4 These fears were expressed in 1995 by then Director-General of National Broadcasting Commission. (See Tom Adaba. ‘Private Ownership of Media and Church’, Paper Delivered at the UNDA National Workshop. Benin, 23-26 August 1995

5 In late 1999, the governor of Zamfara State in Northern Nigeria announced the introduction of strict Islamic shari’a laws in the States penal legal system, contrary to the Constitution which recognizes it as a customary law. This move was copied by about ten other states in the Muslim dominated north. This sparked off riots in many northern cities between Muslims and Christians. It was on the basis of these laws that the young woman Amina Safiya, who was accused of premarital sex, was condemned to death by stoning. The sentence was reversed due to global outcry (See: Ihejirika, W.C. ‘The Shari’a Controversy and the Future of Nigeria’, Paper presented at the plenary assembly of the Nigerian priests and religious in Rome, May 2000).

References

Brouwer, S., P. Gifford, & S.D. Rose (1996). Exporting the American gospel: Global Christian fundamentalism. N.Y., & London: Routledge.

Bruce, L.B. (1989). Defenders of God: The fundamentalist revolt against the modern age. San Francisco: Harper & Row.

Cohen, J.M. (ed.) (1990). The fundamentalist phenomenon: A view from within, a response from without. Grand Rapids, MI: Eerdman’s.

Ekenna, G. ‘Oyakhilome’s miracles: Real or fake?’ Newswatch, 15 April 2002.

Hackett, R. (1987). New religious movements in Nigeria. Lewiston: The Edwin Mullen Press.

Hoover, S. M. (1988). Mass media religion: The social sources of the electronic church. London: Sage. See also by same author, ‘Religious television audience: A matter of significance or size?’ Review of Religious Research, 29,2, December 1987.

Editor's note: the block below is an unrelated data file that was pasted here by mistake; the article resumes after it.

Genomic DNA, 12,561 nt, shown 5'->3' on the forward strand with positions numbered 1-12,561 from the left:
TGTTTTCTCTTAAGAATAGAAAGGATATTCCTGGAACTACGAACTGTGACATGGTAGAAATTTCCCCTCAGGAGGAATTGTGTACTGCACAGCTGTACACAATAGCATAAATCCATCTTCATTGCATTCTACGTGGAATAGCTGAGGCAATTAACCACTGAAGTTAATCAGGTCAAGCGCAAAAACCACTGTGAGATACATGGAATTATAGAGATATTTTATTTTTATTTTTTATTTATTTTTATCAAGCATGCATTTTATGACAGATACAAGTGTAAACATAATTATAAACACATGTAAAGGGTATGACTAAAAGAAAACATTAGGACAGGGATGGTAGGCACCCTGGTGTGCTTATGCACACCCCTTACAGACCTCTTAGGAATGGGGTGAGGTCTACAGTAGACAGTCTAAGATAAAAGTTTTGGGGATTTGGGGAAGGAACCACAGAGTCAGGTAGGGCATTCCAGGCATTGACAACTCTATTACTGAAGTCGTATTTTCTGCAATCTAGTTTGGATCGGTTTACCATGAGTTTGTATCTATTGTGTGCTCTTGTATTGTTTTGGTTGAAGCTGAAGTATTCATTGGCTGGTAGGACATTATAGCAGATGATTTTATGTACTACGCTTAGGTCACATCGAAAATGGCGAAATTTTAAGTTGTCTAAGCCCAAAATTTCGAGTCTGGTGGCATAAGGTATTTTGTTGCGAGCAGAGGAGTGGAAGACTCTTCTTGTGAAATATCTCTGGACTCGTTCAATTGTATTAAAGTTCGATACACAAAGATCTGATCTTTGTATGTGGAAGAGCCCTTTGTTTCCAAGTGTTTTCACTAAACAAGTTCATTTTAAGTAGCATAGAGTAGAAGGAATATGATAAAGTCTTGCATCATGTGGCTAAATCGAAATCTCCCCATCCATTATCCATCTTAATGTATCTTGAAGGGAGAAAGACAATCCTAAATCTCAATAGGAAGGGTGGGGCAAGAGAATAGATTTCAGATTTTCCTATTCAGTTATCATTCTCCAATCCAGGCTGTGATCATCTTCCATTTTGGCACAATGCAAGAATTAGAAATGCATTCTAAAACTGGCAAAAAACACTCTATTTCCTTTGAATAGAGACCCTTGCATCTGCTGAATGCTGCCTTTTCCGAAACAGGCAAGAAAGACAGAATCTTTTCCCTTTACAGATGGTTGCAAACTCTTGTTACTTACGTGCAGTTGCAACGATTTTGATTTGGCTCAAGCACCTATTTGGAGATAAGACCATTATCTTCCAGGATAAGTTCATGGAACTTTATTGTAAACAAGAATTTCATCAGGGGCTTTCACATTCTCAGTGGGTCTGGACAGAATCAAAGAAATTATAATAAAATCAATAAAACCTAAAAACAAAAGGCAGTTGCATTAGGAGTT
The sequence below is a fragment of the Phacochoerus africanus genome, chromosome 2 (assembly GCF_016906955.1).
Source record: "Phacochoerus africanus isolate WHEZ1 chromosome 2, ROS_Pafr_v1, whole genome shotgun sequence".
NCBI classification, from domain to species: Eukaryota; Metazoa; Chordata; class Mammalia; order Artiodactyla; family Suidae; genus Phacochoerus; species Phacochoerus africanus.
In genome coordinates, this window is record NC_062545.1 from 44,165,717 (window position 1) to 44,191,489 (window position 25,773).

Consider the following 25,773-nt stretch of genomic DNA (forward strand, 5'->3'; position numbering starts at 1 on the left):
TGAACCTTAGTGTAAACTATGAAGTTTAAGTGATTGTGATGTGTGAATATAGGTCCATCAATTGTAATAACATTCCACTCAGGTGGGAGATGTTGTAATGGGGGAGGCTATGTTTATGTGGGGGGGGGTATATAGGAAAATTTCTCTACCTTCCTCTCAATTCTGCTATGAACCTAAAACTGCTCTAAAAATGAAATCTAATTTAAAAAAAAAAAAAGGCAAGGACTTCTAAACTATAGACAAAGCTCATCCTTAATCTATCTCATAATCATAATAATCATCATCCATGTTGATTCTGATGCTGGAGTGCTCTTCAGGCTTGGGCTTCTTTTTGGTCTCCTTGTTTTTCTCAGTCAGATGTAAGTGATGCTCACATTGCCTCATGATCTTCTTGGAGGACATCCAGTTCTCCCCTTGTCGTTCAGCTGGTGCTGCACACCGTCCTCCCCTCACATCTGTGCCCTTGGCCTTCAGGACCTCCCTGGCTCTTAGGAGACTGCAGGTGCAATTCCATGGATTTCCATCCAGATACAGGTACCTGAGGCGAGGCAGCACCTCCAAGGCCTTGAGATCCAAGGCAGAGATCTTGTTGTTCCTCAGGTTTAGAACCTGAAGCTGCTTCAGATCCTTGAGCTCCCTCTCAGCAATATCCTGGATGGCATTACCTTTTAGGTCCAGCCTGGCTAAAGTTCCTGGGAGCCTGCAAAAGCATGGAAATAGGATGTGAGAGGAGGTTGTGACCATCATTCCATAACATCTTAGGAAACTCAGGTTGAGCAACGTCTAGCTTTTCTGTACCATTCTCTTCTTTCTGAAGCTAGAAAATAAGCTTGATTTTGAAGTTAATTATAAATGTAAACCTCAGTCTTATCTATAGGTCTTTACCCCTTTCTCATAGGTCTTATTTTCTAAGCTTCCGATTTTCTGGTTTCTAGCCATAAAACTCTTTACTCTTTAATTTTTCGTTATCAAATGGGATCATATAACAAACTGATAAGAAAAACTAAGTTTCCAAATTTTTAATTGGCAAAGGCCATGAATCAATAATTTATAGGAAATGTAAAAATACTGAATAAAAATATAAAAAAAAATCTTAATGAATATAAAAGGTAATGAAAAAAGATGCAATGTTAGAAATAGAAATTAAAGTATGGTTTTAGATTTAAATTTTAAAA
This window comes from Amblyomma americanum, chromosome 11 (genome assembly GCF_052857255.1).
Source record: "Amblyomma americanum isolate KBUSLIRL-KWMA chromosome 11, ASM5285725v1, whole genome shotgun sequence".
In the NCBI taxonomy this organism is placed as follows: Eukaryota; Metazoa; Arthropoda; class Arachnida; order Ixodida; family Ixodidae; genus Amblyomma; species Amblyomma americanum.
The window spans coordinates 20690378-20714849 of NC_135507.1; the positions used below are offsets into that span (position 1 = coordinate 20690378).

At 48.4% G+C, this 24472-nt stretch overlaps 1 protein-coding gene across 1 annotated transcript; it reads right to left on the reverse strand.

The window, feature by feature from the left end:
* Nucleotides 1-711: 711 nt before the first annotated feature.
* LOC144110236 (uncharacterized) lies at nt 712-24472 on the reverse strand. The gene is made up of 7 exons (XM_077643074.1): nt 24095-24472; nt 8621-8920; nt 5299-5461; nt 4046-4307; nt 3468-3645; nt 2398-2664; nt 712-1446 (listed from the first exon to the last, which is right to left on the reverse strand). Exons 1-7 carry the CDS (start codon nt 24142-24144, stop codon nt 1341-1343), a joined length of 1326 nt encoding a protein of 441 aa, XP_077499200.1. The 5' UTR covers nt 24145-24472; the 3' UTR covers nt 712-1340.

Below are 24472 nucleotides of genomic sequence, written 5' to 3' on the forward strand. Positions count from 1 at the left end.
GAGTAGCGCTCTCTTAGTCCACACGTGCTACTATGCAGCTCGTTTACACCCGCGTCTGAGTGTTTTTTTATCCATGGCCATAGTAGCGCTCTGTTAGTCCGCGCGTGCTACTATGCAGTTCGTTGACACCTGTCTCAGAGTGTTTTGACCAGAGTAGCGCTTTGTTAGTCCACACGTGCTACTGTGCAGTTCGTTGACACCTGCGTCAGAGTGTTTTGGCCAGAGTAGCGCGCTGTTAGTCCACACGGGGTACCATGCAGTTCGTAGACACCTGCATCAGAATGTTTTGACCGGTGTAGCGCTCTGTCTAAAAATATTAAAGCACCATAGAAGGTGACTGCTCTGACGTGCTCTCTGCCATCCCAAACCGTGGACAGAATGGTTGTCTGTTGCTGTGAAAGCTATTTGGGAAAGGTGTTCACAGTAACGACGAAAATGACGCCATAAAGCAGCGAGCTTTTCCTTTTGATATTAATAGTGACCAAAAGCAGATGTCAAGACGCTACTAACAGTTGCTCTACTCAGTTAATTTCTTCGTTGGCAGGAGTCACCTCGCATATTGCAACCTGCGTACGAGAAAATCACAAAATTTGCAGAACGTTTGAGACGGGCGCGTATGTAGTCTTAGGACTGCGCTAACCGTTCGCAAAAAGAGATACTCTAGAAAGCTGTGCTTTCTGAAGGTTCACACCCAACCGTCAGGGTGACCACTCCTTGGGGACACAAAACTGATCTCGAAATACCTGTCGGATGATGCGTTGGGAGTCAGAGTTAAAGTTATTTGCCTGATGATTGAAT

Ihejirika, W. C. (2004). An audience ethnography on the role of the mass media in the process of conversion of Catholics to the Pentecostal churches in Nigeria. Rome: Gregorian University.

Lyon, A. P., & H. D. Lyons (1991). ‘Religion and the mass media’ in J. P. Olupona, & T. Falola (eds.) Religion and society in Nigeria: Historical and sociological perspectives. Ibadan: Spectrum Books.

Marsden, G. (1991). Understanding fundamentalism & Evangelicalism. Grand Rapids: William B. Eerdman’s.

Marshall-Fratani, R. ‘Mediating the global and local in Nigerian Pentecostalism’, The Journal of Religion in Africa XXVIII 3 1998.

McLoughlin, W. G. (1978). Revivals, awakenings, and reforms. Chicago: University of Chicago Press.

Meyer, B. ‘Pentecostaliste culture on screen: Magic and modernity in Ghana’s new mediascape’, posted on www.pscw.uva.nl

National Broadcasting Commission (1993). National Broadcasting Code. Lagos.

Ojo, M. (1999). ‘Sanctifying the public sphere: Religion and the contemporary Nigerian press’. Paper delivered at the Third International Conference on Media, Religion and Culture. Edinburgh, Scotland.

Okorocha, C. C. (1987). The meaning of religious conversion in Africa. Aldershot: Avebury.

Pentecostal Fellowship of Nigeria, (PFN). The constitution of Pentecostal Fellowship of Nigeria Incorporated. Lagos, 1995.

Synan, H. V. (1988). ‘Evangelicalism’, in Burgess, S.M., & G. B. McGee, (eds.). Dictionary of Pentecostal and Charismatic movements. Grand Rapids: Zondervan.

 

 


Walter C. Ihejirika is a Catholic priest from Mbaise in eastern Nigeria. He did his post-graduate studies at the Pontifical Gregorian University, Rome, where he obtained a Master’s degrees in Missiology and Social Science and PhD in Sociology of Communication. He is presently the Assistant Director, Centre for the Study of African Culture and Communication at the Catholic Institute of West Africa, Port-Harcourt, Nigeria. His research interests include the interface between media and religion, development communication and media ethics. Copyright WACC.